A common opinion in photography is, that the pixel count of a sensor is identical to the resolution. In most cases resolution is mentioned, when the discussion is about pixel count.
The difference between pixel count and resolution I would like to demonstrate in an easy example. Let’s say we would like to reproduce the following object.
In case pixels are relatively big, the reproduction of the object in only rough (image 1), in case you reduce pixel size the reproduction becomes better (image 2) and if you reduce the pixel size even further the reproduction of the form is nearly perfect (image 3). In this case, the resolution is high enough for the given object.
The pixel count of a sensor is not relevant, but the pixel size. As shown above, in case the pixel size becomes smaller, the noise performance of the system becomes worse. At the end of the day, it is always a trade-off, whether the resolution should be increased or the noise performance becomes worse due to a higher pixel density. In the above mention example, the Sony A6000 has a higher resolution than the Sony A7II.
Depth of field
A lot of photographers are looking for a system that offers a shallow depth of field, which enables them to separate the object from the background. This helps to concentrate the mind of the observer on the important areas of an image. The opinion, that the depth of field effect is linked to the sensor size is quite common. This is underlined by many reports and tests, which shows with a comparison of different cameras, that bigger sensors leading to a more shallow depth of field. What is the reason for those results?
To get to the bottom of it all, I took the Sony Alpha 6000 and the A7 II again. Except for the camera used, all factors such as distance, aperture, exposure time, and lens focal length were left the same.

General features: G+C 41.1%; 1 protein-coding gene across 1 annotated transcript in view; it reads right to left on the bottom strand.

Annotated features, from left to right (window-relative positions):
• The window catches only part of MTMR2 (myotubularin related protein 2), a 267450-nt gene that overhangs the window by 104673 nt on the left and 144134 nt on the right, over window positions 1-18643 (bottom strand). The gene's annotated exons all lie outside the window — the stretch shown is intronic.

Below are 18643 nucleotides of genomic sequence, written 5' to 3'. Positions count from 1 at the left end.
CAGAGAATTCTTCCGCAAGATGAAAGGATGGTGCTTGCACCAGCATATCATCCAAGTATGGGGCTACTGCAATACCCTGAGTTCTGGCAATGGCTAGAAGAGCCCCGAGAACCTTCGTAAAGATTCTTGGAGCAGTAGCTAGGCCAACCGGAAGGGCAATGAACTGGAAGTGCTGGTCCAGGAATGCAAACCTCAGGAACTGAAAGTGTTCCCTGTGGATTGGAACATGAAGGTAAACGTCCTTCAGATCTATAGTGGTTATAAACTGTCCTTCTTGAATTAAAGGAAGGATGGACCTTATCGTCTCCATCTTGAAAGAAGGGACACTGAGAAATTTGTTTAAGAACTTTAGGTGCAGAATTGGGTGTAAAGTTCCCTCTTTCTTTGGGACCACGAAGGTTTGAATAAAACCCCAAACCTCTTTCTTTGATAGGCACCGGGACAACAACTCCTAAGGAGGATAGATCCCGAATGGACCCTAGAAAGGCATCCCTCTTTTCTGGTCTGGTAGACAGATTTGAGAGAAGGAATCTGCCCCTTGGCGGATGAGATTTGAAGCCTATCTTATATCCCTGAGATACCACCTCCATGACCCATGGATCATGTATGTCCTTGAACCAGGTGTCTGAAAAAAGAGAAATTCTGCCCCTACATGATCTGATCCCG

Comparing the results, the hairs and headdress show, that the depth of field of both cameras is identical. Quick reminder, besides the sensor size, everything has been identical. The experiment shows, that sensor size does not influence the depth of field at all.
But what is the reason then, that most of the testers are getting the result that the depth of field of a 35mm format camera is smaller than a smaller sensor?
Having a closer look at the comparisons, you will recognize that those comparisons try to make an identical image, which means that for the smaller sensor a shorter focal length has to be used. Looking at those results ( two factors, focal length, and sensor size have been changed), it looks like follows.
The image taken with the smaller sensor and shorter focal length has a bigger depth of field. The focal length is the crucial factor for the depth of field. Only in case, you would like to make an identical image with both systems the bigger sensor has an advantage. For me, the question is, why creative photographers are looking to shoot identical images, instead of using the creative possibilities of each format.